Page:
[gst-devel] information on gst_segment_clip() and the GstBaseSink Class
sameer at nextbitcpu.com
Tue Feb 28 23:32:06 CET 2006
that was loads of info, really sored things out for me.
i have decided to patch the gstbasesink, however will take some time
since i have to first understand the whole arcietecture that goes into
it and at the same time make sure that i dont introduce some code that
would result in inconsistencies in the current code..
shall inform u guys when i get cracking on this, and also would need ur
help in accomplishing this task.
thanks a bunch for all that help provided.
On Thu, 2006-02-23 at 14:38 +0100, Wim Taymans wrote:
> On Thu, 2006-02-23 at 14:22 +0530, Sameer Naik wrote:
> > Hi Everybody,
> > I was working on how avsync happens in gstreamer.
> > Now, avsync is provided by the GstBaseSink Class...
> > through my study of the basesink class i found out that avsync can only
> > happen if a new segment is sent, otherwise ill get the message saying
> > "Buffer Received without new segment: Cannot Sync to Clock"
> Synchronisation in the sinks is performed using the following
> - base_time of the element
> - clock time
> - segment.start
> - buffer timestamp
> The stream time in a sink is calculated as:
> clock_time - base_time
> When setting a pipeline from READY to PLAYING or after a flushing seek,
> clock is sampled and that value is set on _all_ elements as the
> base_time. This makes sure that clock_time - base_time yields the same
> value starting from 0 for
> _all_ elements. This also means that stream_time is reset to 0 when
> first starting a pipeline or after doing a flushing seek (that's why you
> either need to send the flushing seek to the pipeline so it can reset
> the stream_time or you reset the stream time yourself).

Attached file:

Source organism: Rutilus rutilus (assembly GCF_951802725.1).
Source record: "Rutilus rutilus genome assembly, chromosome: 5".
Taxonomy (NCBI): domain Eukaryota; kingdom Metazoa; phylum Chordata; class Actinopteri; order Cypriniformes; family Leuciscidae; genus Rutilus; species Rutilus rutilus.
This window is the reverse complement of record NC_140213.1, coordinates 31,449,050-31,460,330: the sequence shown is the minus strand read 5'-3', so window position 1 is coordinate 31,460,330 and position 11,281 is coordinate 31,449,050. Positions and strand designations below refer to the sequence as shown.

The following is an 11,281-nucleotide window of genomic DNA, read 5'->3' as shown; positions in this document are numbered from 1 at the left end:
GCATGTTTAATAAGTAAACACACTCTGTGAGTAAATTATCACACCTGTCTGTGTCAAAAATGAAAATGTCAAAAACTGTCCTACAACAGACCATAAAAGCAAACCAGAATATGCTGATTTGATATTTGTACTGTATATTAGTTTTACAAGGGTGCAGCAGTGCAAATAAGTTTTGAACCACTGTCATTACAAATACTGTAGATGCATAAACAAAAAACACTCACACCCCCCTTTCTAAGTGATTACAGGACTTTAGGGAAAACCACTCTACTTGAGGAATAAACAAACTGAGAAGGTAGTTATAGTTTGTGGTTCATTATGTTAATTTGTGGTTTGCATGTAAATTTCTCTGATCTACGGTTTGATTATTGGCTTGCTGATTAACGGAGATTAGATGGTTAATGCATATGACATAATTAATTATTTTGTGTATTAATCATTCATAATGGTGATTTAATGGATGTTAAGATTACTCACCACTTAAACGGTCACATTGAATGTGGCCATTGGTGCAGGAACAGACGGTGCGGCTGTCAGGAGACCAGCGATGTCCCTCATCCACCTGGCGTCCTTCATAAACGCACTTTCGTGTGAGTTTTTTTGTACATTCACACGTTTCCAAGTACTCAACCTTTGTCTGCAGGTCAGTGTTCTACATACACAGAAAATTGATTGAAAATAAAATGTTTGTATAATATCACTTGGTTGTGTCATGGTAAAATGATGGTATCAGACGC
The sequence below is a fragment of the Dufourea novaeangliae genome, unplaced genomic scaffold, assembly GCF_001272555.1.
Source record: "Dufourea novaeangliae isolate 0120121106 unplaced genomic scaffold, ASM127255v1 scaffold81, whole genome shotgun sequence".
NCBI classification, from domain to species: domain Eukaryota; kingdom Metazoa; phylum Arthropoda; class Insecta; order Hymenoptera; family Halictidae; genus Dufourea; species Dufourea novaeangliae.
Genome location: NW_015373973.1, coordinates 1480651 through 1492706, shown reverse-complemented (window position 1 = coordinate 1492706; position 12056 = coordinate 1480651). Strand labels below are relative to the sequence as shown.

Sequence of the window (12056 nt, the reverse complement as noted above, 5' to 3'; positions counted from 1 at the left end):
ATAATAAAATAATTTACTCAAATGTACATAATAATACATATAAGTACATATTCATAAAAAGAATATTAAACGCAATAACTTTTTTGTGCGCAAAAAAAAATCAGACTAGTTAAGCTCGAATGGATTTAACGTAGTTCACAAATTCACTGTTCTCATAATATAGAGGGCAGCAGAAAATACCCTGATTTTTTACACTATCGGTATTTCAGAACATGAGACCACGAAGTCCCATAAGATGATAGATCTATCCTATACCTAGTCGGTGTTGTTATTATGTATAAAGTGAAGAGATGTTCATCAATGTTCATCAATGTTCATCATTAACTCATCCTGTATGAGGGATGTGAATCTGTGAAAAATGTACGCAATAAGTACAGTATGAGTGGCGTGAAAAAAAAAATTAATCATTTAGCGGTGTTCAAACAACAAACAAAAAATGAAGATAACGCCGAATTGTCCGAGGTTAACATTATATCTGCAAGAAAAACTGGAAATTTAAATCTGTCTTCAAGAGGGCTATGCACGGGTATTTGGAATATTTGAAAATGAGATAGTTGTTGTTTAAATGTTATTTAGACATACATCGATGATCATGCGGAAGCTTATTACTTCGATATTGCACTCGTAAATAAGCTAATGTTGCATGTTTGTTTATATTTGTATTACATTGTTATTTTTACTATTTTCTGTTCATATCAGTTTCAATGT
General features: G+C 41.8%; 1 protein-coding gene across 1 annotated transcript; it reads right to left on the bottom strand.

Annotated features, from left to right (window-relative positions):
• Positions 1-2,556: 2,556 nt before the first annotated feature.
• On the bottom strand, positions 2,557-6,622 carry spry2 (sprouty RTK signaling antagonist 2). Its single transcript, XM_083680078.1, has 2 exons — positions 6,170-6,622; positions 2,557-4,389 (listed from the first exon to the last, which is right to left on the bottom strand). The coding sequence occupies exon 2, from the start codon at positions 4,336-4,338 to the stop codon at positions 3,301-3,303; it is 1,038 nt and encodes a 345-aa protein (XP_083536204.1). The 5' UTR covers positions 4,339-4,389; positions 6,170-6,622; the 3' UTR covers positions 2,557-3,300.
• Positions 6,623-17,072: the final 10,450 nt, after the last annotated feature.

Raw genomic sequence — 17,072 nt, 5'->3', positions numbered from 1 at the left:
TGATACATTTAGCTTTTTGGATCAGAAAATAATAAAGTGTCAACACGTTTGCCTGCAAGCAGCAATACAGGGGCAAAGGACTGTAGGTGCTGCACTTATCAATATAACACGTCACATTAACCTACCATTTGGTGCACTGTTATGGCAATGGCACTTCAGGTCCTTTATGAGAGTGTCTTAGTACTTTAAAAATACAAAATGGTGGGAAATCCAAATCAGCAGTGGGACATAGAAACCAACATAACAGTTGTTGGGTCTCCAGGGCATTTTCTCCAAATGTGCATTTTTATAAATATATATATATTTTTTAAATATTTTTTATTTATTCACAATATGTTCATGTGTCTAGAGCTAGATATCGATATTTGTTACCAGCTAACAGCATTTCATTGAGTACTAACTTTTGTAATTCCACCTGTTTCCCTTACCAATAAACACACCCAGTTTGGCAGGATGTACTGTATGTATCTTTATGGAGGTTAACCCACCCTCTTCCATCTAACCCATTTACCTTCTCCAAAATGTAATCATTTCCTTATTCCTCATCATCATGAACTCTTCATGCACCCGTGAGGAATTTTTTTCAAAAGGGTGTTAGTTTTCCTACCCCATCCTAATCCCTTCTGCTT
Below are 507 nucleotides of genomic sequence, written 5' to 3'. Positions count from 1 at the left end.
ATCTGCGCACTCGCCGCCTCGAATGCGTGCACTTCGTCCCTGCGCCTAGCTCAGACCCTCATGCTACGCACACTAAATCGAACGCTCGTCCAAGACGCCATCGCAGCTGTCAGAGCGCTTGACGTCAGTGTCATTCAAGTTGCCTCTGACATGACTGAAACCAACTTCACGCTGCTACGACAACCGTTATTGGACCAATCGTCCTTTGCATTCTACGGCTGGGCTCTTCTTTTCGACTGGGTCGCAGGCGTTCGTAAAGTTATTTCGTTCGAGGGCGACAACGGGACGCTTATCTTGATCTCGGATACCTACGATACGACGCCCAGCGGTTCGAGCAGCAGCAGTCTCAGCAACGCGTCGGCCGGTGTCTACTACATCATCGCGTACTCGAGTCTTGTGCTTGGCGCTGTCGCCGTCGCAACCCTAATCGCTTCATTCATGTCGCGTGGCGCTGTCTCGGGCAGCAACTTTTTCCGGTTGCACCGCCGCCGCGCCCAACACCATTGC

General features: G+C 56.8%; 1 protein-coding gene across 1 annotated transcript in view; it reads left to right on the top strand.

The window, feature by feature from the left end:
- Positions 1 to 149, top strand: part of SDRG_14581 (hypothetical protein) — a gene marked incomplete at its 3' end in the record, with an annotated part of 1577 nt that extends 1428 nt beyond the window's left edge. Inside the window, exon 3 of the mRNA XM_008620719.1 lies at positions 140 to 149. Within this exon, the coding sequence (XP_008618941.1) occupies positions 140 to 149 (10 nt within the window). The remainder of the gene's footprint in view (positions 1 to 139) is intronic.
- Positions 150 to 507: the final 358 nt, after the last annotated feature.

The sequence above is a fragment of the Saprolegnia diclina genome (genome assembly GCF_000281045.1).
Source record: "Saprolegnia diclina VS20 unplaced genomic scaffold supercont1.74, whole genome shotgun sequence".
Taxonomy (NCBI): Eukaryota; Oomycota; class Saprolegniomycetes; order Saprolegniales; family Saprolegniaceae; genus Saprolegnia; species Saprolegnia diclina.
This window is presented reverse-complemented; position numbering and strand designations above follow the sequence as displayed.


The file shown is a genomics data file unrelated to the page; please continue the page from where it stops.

> When a buffer arrives in the sink, first the clipping check is done:
> segment.start <= buffer timestamp < segment.stop
> If the buffer timestamp is outside of the last received segment it is
> dropped. The segment therefore defines the valid range of buffer
> timestamps, this is usefull when doing accurate seeking (see later).
> The equation buffer_timestamp - segment.start therefore yields a value
> between 0 and the duration of the segment. If no segment arrived in the
> sink, a segment.start value of 0 is assumed, which requires that buffer
> timestamps start from 0 do do proper synchronisation.
> Then the equation:
> (buffer_timestamp - segment.start) / segment.abs_rate + base_time
> is used to compare the presentation time of the buffer against the
> clock. Also the segment.rate is used to rescale the timestamps and speed
> up/slow down playback.
> A typical demuxer will produce buffers on the source pads with
> timestamps that specify when they are to be displayed relative to
> eachother. The segment.start and stop values define the valid timestamp
> range and the 0 point of the timestamps. Many tricks can be done with
> this system, like retimestamping by adjusting the segment values (see
> gnonlin) or accurate seeking.
> Suppose you have a demuxer and you do a seek to, let's say, time 11s.
> Suppose there is a keyframe at time 10s the demuxer can send a
> segment.start of 11s and can start sending the first keyframe buffer at
> second 10. The decoder then decodes the keyframe but does not forward
> the buffer (as it is outside of the segment range). When a buffer at 11s
> is decoded, the decoder outputs that as the first buffer inside the
> segment (the decoder can also output 10s, in which case the sink will